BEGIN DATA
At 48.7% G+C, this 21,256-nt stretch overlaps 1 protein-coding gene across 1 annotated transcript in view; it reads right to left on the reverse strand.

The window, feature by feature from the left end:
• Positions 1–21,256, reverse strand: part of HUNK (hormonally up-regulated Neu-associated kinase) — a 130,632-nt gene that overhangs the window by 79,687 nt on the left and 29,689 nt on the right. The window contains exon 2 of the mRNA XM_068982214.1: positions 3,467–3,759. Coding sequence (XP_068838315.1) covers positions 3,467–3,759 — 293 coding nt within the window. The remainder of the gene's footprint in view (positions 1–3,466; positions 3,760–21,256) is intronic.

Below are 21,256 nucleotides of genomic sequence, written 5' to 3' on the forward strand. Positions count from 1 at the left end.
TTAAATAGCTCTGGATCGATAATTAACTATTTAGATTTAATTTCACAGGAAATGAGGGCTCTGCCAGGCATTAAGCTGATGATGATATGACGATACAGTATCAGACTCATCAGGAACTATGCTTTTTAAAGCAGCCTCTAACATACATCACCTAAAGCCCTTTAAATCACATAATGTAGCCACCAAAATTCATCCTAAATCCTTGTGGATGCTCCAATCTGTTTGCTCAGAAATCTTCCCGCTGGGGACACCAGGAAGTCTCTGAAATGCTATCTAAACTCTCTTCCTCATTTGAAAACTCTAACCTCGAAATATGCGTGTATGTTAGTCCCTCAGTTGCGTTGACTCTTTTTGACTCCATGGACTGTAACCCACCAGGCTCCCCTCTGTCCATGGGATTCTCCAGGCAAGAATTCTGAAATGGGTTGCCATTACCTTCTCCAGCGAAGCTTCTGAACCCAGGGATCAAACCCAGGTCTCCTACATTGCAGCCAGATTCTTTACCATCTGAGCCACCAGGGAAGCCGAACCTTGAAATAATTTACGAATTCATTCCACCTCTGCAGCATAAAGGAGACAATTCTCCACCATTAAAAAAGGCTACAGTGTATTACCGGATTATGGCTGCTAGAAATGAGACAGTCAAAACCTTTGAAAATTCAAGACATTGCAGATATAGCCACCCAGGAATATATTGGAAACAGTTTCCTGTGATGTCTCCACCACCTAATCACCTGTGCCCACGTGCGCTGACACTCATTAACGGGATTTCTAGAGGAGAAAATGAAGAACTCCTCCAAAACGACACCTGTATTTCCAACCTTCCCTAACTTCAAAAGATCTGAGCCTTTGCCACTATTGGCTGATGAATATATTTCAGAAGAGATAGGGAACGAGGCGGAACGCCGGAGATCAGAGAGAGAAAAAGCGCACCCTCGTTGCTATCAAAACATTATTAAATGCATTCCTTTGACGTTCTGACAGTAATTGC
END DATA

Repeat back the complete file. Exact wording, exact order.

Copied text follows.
At 48.7% G+C, this 21,256-nt stretch overlaps 1 protein-coding gene across 1 annotated transcript in view; it reads right to left on the reverse strand.

The window, feature by feature from the left end:
• Positions 1–21,256, reverse strand: part of HUNK (hormonally up-regulated Neu-associated kinase) — a 130,632-nt gene that overhangs the window by 79,687 nt on the left and 29,689 nt on the right. The window contains exon 2 of the mRNA XM_068982214.1: positions 3,467–3,759. Coding sequence (XP_068838315.1) covers positions 3,467–3,759 — 293 coding nt within the window. The remainder of the gene's footprint in view (positions 1–3,466; positions 3,760–21,256) is intronic.

Below are 21,256 nucleotides of genomic sequence, written 5' to 3' on the forward strand. Positions count from 1 at the left end.
TTAAATAGCTCTGGATCGATAATTAACTATTTAGATTTAATTTCACAGGAAATGAGGGCTCTGCCAGGCATTAAGCTGATGATGATATGACGATACAGTATCAGACTCATCAGGAACTATGCTTTTTAAAGCAGCCTCTAACATACATCACCTAAAGCCCTTTAAATCACATAATGTAGCCACCAAAATTCATCCTAAATCCTTGTGGATGCTCCAATCTGTTTGCTCAGAAATCTTCCCGCTGGGGACACCAGGAAGTCTCTGAAATGCTATCTAAACTCTCTTCCTCATTTGAAAACTCTAACCTCGAAATATGCGTGTATGTTAGTCCCTCAGTTGCGTTGACTCTTTTTGACTCCATGGACTGTAACCCACCAGGCTCCCCTCTGTCCATGGGATTCTCCAGGCAAGAATTCTGAAATGGGTTGCCATTACCTTCTCCAGCGAAGCTTCTGAACCCAGGGATCAAACCCAGGTCTCCTACATTGCAGCCAGATTCTTTACCATCTGAGCCACCAGGGAAGCCGAACCTTGAAATAATTTACGAATTCATTCCACCTCTGCAGCATAAAGGAGACAATTCTCCACCATTAAAAAAGGCTACAGTGTATTACCGGATTATGGCTGCTAGAAATGAGACAGTCAAAACCTTTGAAAATTCAAGACATTGCAGATATAGCCACCCAGGAATATATTGGAAACAGTTTCCTGTGATGTCTCCACCACCTAATCACCTGTGCCCACGTGCGCTGACACTCATTAACGGGATTTCTAGAGGAGAAAATGAAGAACTCCTCCAAAACGACACCTGTATTTCCAACCTTCCCTAACTTCAAAAGATCTGAGCCTTTGCCACTATTGGCTGATGAATATATTTCAGAAGAGATAGGGAACGAGGCGGAACGCCGGAGATCAGAGAGAGAAAAAGCGCACCCTCGTTGCTATCAAAACATTATTAAATGCATTCCTTTGACGTTCTGACAGTAATTGC